“The Sunset of Fantasy” by AE

  • Peter Kuch
Part of the Yeats Annual book series (YA)


This fragment, first published posthumously in the Dublin Magazine in January 1938, is from a draft of George William Russell’s unfinished autobiography, The Sunset of Fantasy. By the time Russell [AE] began his book, literary Dublin was widely known through the reminiscences of Moore, Katharine Tynan, and W. B. Yeats, and through Ulysses. Of these, Moore’s Hail and Farewell, which was published in three volumes between 1911 and 1914, was initially the most influential. It not only generated widespread interest in the life and literature of Dublin, but it also challenged Irish writers to experiment with self-portraiture. Moore’s trilogy skilfully counterpoints autobiography and history. In the guise of deliberating about himself and his friends and acquaintances, or those of them at least who were eminent in Irish affairs, he created the illusion that he was giving a full account of contemporary Ireland.


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  1. 1.
    See Richard Cave (ed.), George Moore, Hail and Farewell (Gerrards Cross: Colin Smythe, 1976) pp. 581–2.Google Scholar
  2. 2.
    Russell, review of Katharine Tynan, Twenty-Jive Years: Reminiscences, in Henry Summerfield (ed.), Selections from Contributions to the Irish Homestead by G. W. Russell — A. E., 2 vols (Gcrrards Cross: Colin Smythe, 1978) II, 884. Hereafter cited as Summerfield (ed.), Homestead.Google Scholar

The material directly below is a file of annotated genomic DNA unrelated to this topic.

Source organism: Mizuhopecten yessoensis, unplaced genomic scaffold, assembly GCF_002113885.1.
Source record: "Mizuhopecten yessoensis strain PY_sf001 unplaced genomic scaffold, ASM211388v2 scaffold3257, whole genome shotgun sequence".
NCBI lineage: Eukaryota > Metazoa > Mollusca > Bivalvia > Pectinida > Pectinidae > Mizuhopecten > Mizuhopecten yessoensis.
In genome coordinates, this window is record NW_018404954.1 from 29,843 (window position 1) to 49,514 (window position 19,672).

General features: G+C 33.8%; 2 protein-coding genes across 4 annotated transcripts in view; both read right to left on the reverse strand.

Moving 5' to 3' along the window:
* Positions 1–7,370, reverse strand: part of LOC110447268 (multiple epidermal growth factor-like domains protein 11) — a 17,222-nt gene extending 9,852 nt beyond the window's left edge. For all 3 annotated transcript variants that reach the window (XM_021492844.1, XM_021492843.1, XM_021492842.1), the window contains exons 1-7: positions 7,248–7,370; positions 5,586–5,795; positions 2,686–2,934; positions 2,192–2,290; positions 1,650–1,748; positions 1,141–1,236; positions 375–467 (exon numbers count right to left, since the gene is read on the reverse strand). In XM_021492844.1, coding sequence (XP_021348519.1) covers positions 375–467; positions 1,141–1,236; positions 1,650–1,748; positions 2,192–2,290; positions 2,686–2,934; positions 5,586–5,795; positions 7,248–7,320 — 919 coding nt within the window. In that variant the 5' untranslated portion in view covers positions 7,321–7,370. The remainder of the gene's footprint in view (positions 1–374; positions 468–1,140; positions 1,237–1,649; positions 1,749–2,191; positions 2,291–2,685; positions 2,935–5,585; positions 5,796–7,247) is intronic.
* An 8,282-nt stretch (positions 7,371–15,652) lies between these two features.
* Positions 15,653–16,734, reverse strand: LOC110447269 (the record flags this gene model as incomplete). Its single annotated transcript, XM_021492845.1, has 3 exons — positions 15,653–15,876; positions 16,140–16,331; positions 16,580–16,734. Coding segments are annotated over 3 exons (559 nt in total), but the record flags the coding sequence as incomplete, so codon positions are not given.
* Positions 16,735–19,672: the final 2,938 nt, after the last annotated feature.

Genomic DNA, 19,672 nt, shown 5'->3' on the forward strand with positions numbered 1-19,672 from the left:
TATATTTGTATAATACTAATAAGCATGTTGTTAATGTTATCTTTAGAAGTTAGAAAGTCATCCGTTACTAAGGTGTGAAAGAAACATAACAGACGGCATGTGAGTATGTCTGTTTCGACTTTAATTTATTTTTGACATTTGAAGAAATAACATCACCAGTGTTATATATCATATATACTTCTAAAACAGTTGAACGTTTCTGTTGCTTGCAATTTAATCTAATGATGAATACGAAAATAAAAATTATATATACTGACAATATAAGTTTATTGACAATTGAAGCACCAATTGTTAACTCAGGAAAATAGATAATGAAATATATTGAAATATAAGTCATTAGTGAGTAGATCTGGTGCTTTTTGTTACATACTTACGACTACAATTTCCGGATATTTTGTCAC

3. 4.
    Alan Denson (ed.), Letters from AE (London: Abelard Schuman, 1961) pp. 109–10, to George Moore, [6 April 1916]. Hereafter cited as Denson (ed.), Letters.Google Scholar
  4. 12.
    AE, “On the Character in Irish Literature”, foreword to Frank O’Connor, The Wild Bird’s Nest: Poems Translated from the Irish (Dublin: Cuala Press, 1932).Google Scholar
  5. See Peter Kuch, “A Few Twigs from The Wild Bird’s Nest”, in A. Norman Jeffares (ed.), Yeats the European (Gcrrards Cross: Colin Smythe, 1989) pp. 101–18.Google Scholar
  6. 19.
    Maybe an unconscious allusion to Edmund Gumey, Frederick W. H. Myers and Frank Podmore’s Phantasms of the Living (London: Society for Psychical Research, 1886).Google Scholar
  7. 40.
    Russell seems to have first met Little, an eccentric Catholic mystic and poet, some time in the early eighties and to have kept in touch with him until the mid-twenties. Much of the above is derived from his article, “Philip Francis Little”, The Irish Statesman, 18 December 1926, pp. 355–6, partly reprinted in Monk Gibbon (ed.), The Living Torch (London: Macmillan, 1937) pp. 154–8.Google Scholar
  8. Russell also used the same material in his “Address to the Thirtieth Annual Dinner of the American-Irish Historical Society”, delivered 28 January 1928, and published in the Journal of the American-Irish Historical Society (New York) XXVII, pp. 368–80.Google Scholar
  9. 49.
    Russell wrote about his work in “The Art of John Hughes”, New Ireland Review, X (Dublin, November 1898) pp. 162–5;Google Scholar
  10. reprinted in the Journal and Proceedings of the Arts and Crafts Society of Ireland, 1 (Dublin, 1901) pp. 243–8.Google Scholar
  11. 54.
    For a discussion of the poems and articles Yeats wrote about the encounter, see Peter Kuch, Yeats and AE: “the antagonism that unites dear friends” (Gerrards Cross: Colin Smythe; New York: Barnes and Noble, 1986) pp. 64–8.Google Scholar

Copyright information

© Palgrave Macmillan, a division of Macmillan Publishers Limited 1993

Authors and Affiliations

  • Peter Kuch

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